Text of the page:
NSW Government Child Protection Reform
On 3 March 2009, Premier Nathan Rees and Community Services Minister Linda Burney announced the Government’s package of reforms to the State’s child protection system following Justice Wood’s landmark 2008 inquiry.
The package is in response to Justice Wood’s ‘Keep Them Safe’ report aimed at improving support for at-risk children and families. The five year plan will be developed and executed in partnership with peak bodies, NGOs, unions and government agencies to develop strategies to recruit, train and retrain front line workers who deliver local services. Stage 1 of the Government’s investment will be $230 million with further funding to be considered for the 09/10 Budget.
Key Elements of Government Package
- Allowing DoCS to focus on serious cases and other agencies and NGOs to deliver local services;
- Establishment of a state-wide network of Child Wellbeing units in Health, Education, Housing, Police, Juvenile Justice and Disabilities, enabling a quicker response to children who are identified as being at risk by teachers, police, doctors and other mandatory reporters;
- Trialling new referral services to help Government agencies link families to community-based services;
- More than $31 million for an expansion of an early intervention program which provides case management, parenting programs, child care and home visiting to families with children aged 0-8;
- $27 million for services that work intensively with families that are facing the removal of their children;
- More than $10 million for Home School Liaison Officers and Out Of Home Care Coordinators to be expanded so that more families are able to receive early support;
- More than $7 million for Aboriginal caseworkers and involving the Aboriginal community in decision-making. There will be an Aboriginal Impact Statement attached to each of the actions in the plan;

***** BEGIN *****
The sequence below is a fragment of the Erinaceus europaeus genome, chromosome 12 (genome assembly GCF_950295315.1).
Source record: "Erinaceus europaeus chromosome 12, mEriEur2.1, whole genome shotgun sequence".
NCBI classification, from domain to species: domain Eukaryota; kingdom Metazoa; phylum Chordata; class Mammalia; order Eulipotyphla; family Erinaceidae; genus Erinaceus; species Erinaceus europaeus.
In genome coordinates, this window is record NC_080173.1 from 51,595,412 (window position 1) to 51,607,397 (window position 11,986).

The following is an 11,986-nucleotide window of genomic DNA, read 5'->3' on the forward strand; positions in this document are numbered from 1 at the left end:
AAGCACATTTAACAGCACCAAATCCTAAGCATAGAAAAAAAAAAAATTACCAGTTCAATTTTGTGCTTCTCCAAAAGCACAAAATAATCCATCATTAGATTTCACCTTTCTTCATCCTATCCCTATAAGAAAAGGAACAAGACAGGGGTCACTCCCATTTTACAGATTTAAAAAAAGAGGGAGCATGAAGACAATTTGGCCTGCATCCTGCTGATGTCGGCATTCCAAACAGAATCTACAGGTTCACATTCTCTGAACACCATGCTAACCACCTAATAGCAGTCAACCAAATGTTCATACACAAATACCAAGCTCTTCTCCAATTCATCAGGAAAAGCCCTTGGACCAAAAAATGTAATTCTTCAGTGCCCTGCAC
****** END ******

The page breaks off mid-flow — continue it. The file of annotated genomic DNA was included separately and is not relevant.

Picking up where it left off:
- $10 million for sustained home visiting: specialist child and family health nurses working intensively with high-need families during pregnancy and in the first two years of a child’s life; and
- Extending background checks to new groups including volunteers in high risk roles with children and family day care providers.
- $100 million to the non government sector in Stage One and in line with Justice Wood’s recommendation the Government will commit to a gradual transfer of responsibility for most out-of-home care services to the NGO sector.
Background of the Keep Them Safe report
- NSW commissioned a Special Commission of Inquiry into Child Protection Services in NSW, appointing retired Supreme Court Judge, the Hon James Wood AO QC.
- In 2008 the Department of Community Services received more than 300,000 reports about the safety of children and young people, four times the number received in 2000. One in six children in NSW is reported to the Department and Aboriginal children are more than three times likely to be reported than non-Aboriginal children.
- The Report put forward 8 principles to guide child protection in NSW:
- Child protection is the collective responsibility of the whole of government and the community.
- Primary responsibility for rearing and supporting children should rest with families and communities, with government providing support where it is needed, either directly or through the funded nongovernment sector.
- The child protection system should be child focused, with the safety, welfare and wellbeing of the child or young person being of paramount concern, while recognising that supporting parents is usually in the best interests of the child or young person.
- Positive outcomes for children and families are achieved through development of a relationship with the family that recognises their strengths and their needs.
- Child safety, attachment, wellbeing and permanency should guide child protection practice.
- Support services should be available to ensure that all Aboriginal and Torres Strait Islander children and young persons are safe and connected to family, community and culture.
- Aboriginal and Torres Strait Islander people should participate in decision making concerning the care and protection of their children and young persons with as much self-determination as is possible, and steps should be taken to empower local communities to that end.
- Assessments and interventions should be evidence based, monitored and evaluated.
- The Government response is composed of seven elements:
- A universal service system
- Strengthening early intervention and community-based services
- Better protection for children at risk
- Changing practice and systems
- Supporting Aboriginal children and families
- Strengthening partnership across the community services sector
- Delivering the Plan and measuring success
- The full report is available by clicking here